From February 2017, information about the work of the MRC/CSO Social and Public Health Sciences Unit, University of Glasgow is available and updated on the University of Glasgow website.

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New research published in the journal BMC Public Health reveals bar workers in Scotland are positive about the smoking ban, but expressed concerns about the impact of the ban on older men and potential increased risk of drink spiking.

Bar workers in Scotland are positive about the smoking ban

posted on: Jul 16, 2008

New research published in the journal BMC Public Health reveals bar workers in Scotland are positive about the smoking ban, but expressed concerns about the impact of the ban on older men and potential increased risk of drink spiking.

 

In a study led by Dr Shona Hilton at the MRC Social and Public Health Sciences Unit in Glasgow, in-depth interviews were conducted with twelve bar workers identified from a larger quantitative study evaluating the impact of the legislation in Scotland [the Bar Workers' Health and Environmental Tobacco Smoke Exposure project (BHETSE)].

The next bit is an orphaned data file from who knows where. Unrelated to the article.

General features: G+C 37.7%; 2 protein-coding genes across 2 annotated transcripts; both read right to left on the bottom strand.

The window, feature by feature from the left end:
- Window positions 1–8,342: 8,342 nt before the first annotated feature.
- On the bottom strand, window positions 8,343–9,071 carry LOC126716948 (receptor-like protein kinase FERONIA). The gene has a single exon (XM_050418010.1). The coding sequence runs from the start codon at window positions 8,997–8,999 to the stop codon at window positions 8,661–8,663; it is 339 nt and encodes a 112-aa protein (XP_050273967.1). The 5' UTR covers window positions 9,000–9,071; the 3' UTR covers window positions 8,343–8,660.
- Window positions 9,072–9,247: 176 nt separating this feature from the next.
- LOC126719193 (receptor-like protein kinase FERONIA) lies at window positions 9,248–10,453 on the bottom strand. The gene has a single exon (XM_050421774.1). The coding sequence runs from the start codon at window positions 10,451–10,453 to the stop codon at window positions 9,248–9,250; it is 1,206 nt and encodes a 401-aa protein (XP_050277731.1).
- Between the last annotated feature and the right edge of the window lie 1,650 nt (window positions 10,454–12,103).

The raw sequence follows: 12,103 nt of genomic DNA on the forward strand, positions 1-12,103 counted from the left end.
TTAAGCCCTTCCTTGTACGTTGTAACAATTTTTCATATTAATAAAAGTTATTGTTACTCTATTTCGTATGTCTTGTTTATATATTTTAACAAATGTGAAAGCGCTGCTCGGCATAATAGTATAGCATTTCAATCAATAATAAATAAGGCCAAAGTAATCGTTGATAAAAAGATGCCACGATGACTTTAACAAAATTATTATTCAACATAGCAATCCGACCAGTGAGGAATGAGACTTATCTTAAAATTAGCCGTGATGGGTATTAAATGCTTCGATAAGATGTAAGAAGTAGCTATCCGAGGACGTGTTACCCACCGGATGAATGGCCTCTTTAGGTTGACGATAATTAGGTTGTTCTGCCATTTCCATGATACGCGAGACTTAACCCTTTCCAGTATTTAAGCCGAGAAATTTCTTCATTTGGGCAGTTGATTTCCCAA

Bar workers all spoke of the improvements the legislation had brought to their working lives and the greater comfort it appeared to offer patrons. Bar workers reported that patrons were generally quick to accept and comply with the new law, and that families had become a greater feature of pub life since the legislation.  However, they expressed concerns that older men seemed to have had most difficulty adjusting to the legislation and lack of knowledge about the best practices they should adopt in order to reduce the risks of unattended drinks being spiked and of anti-social behaviour associated with patrons moving outside to smoke.

 

Dr Hilton said: "Smoke-free legislation is changing the social context of smoking in Scotland.   Our study shows that further research to assess the impact the legislation is having on older male smokers and on the incidence of drink spiking would be useful".